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Lee Brooke, of Oak Park River Forest Housing Committee near Chicago, sends an open letter to members of Congress, the Governor of Illinois and the Chairman of the Atomic Energy Commission. In it, he discusses discriminatory real estate practices in the Chicago area, and presents evidence gathered by the housing committee to show why there is a need to regulate the real estate industry.
In this letter, Lou Goldstein contacts the National Association for the Advancement of Colored People to inquire about the location of photographs of Dr. King, Roy Wilkins, and A. Philip Randolph.
Mr. House, a representative of WAAF radio station in Chicago, forwards a letter to Dr. King and mentions his hopes for Dr. King and Al Raby to do a weekly report about the Chicago Freedom Movement.
Dora McDonald writes Senator Kennedy to inform him that his recent letter to Dr. King came in his absence. She states that the letter will be brought to Dr. King's attention upon his return to the Atlanta office.
Richard Boone, Executive Director of Citizens' Crusade Against Poverty, encloses a news release regarding the upcoming opening of the Child Development Group of Mississippi.
This detailed list breaks down the travel, registration and room costs for delegates of several Southern states throughout the country.
In this correspondence, Morton S. Grossman, expressed his joy, over Dr. King's New Year's card, and enclosed a check, in support of the Civil Rights Movement. In addition, Mr. Grossman requested a note, signed by Dr. King, to add to his autograph collection.
This transcript of a special 90-minute edition of NBC’s Meet the Press features Dr. King and other prominent Negro civil rights leaders discussing the topics of war, nonviolence, integration, unemployment and black power. The program was aired on radio and television.
Dr. Mays, President of Morehouse College, writes each of the members of the board to seek an honorary degree of Doctor of Humane Letters for Dr. J. Curtis Nixon. Nixon was a lawyer and famous labor mediator.
Rev. Rogers writes to SCLC affiliates in Alabama, Georgia and Mississippi informing them that Dr. King, Rev. Ralph Abernathy, and others will begin serving a 5-day jail sentence in Jefferson County Jail for violating an injunction forbidding them to march on Good Friday or Easter Sunday. He requests that all affiliates meet in Birmingham, Alabama to show support.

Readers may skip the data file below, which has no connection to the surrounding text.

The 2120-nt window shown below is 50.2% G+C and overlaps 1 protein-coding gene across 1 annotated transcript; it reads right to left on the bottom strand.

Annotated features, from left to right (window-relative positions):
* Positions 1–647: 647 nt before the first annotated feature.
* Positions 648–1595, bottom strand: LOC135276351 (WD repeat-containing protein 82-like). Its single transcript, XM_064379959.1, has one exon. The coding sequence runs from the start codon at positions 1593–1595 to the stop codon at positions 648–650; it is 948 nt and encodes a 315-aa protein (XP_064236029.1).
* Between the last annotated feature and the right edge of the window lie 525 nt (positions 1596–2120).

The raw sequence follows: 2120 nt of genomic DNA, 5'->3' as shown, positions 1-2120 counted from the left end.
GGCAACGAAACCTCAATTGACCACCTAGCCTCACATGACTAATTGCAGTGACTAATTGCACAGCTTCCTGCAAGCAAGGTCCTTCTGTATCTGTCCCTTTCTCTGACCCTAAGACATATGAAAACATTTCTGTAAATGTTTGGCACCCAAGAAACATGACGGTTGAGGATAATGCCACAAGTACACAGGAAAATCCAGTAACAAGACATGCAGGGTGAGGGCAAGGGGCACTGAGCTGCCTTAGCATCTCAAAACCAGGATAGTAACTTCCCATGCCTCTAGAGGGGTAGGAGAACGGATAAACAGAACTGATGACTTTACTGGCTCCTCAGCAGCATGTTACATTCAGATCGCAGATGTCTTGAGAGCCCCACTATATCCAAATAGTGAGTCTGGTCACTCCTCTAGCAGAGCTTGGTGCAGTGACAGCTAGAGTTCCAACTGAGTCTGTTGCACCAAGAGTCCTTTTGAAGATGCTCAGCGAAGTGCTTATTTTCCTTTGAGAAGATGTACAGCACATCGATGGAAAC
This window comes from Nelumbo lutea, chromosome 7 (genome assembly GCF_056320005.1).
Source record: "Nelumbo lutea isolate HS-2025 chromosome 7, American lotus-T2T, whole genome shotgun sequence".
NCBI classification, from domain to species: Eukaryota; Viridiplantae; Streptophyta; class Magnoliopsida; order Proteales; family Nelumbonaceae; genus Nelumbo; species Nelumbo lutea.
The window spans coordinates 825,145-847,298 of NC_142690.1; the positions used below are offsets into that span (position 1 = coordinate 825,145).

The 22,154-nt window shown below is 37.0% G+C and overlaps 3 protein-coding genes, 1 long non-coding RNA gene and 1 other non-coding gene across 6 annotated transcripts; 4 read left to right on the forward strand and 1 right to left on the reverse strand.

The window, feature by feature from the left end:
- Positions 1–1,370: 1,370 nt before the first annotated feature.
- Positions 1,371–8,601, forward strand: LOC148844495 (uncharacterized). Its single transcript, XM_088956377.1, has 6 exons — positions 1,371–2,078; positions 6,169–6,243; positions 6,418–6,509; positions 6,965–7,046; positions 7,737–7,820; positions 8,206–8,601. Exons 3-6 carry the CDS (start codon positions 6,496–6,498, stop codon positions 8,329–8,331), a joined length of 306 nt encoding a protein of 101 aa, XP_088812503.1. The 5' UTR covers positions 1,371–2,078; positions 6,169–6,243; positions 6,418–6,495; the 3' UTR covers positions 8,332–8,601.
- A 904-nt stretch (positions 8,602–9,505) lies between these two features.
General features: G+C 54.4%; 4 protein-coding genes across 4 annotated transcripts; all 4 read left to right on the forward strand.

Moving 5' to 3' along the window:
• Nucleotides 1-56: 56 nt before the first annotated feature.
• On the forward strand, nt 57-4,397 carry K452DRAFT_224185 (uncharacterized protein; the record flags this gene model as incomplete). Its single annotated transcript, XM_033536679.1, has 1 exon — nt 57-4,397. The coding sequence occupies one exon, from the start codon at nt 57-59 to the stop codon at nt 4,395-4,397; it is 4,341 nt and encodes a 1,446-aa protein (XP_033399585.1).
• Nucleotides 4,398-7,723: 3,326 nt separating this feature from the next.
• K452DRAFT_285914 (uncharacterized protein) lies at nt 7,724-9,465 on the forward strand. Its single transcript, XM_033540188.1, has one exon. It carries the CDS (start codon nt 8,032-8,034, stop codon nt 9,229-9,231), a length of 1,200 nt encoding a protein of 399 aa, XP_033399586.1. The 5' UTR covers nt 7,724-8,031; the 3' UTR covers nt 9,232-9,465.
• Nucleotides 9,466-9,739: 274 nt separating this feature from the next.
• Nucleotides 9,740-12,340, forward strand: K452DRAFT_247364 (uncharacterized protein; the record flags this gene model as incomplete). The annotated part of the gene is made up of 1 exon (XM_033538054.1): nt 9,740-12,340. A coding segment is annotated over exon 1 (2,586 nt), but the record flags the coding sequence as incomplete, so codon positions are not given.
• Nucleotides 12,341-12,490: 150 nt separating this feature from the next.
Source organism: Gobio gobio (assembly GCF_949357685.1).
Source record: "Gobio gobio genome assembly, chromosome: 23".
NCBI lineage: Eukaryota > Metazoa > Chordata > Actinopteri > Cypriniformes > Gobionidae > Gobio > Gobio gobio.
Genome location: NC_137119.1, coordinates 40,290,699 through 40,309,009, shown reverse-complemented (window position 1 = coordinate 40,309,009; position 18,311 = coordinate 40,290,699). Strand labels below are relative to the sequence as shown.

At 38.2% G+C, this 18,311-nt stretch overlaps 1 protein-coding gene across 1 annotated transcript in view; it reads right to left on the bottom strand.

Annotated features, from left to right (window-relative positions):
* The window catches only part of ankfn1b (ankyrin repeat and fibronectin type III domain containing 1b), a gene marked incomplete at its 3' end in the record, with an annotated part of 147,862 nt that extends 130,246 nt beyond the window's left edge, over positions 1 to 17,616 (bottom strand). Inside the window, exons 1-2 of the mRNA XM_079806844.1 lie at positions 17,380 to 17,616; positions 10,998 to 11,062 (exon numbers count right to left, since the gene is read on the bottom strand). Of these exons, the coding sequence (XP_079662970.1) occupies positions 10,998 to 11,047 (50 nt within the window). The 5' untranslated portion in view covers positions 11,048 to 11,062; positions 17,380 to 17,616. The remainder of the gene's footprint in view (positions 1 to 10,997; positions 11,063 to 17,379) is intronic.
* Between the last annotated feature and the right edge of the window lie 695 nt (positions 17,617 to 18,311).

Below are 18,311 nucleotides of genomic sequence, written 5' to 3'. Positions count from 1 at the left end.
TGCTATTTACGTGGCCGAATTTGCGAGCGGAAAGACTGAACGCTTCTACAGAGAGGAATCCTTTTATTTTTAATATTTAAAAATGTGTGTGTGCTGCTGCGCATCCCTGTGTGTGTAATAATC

The Itinerary for "Youth In Conflict: Telling It Like It Is and Why It Is", assessing specific issues faced by youth in Chicago, IL. and New York, N.Y.
This royalty statement for a French-language edition of "Why We Can't Wait" documents royalties earned in 1966.
On Race Relations Sunday, Thomas H. Rogers writes this letter to express his brotherhood and prayers for Dr. King. Emphasizing that one live a life acceptable to God, Rogers believes that God, not man, makes the only judgement. Though of a different race than Dr. King, Rogers sees Dr. King as his brother in Christ and encourages him to do God's biding.
The Negro Heritage Library sought to make the Negro community aware of the cultural "black-out" that was due to the inadequacies within the nations history books.The president of the library, Noel N. Marder, focused the energies and resources from the Educational Heritage. As the most respected spokesman for the Negro of his time, there is a section focused solely on Dr. King's work.
In this document, Terry Fox, President of Iroquois Brewery, issued a report informing the public that their company implemented a "Learn-And-Earn Program. The program offered young people in Buffalo, New York temporary summer jobs, in an effort to train future adult workers. Unfortunately, there is no listed year, for the beginning of the program, highlighted in the document.
J. M. Douglas, from the Moderators Council of the Progressive National Baptist Convention, thanks Dr. King for his consideration and prompt response to an earlier invitation. Douglas extends another invitation for Dr. King "to come to us, at your first opening available."
In this statement, Dr. King describes the Summer Community Organization and Political Education (SCOPE), an initiative of the Southern Christian Leadership Conference. Its goals are to train local leaders, inform the public, and register individuals to vote.
This photo comes from the Benedict J. Fernandez "Countdown to Eternity" portfolio.
(Copyright: Benedict J. Fernandez)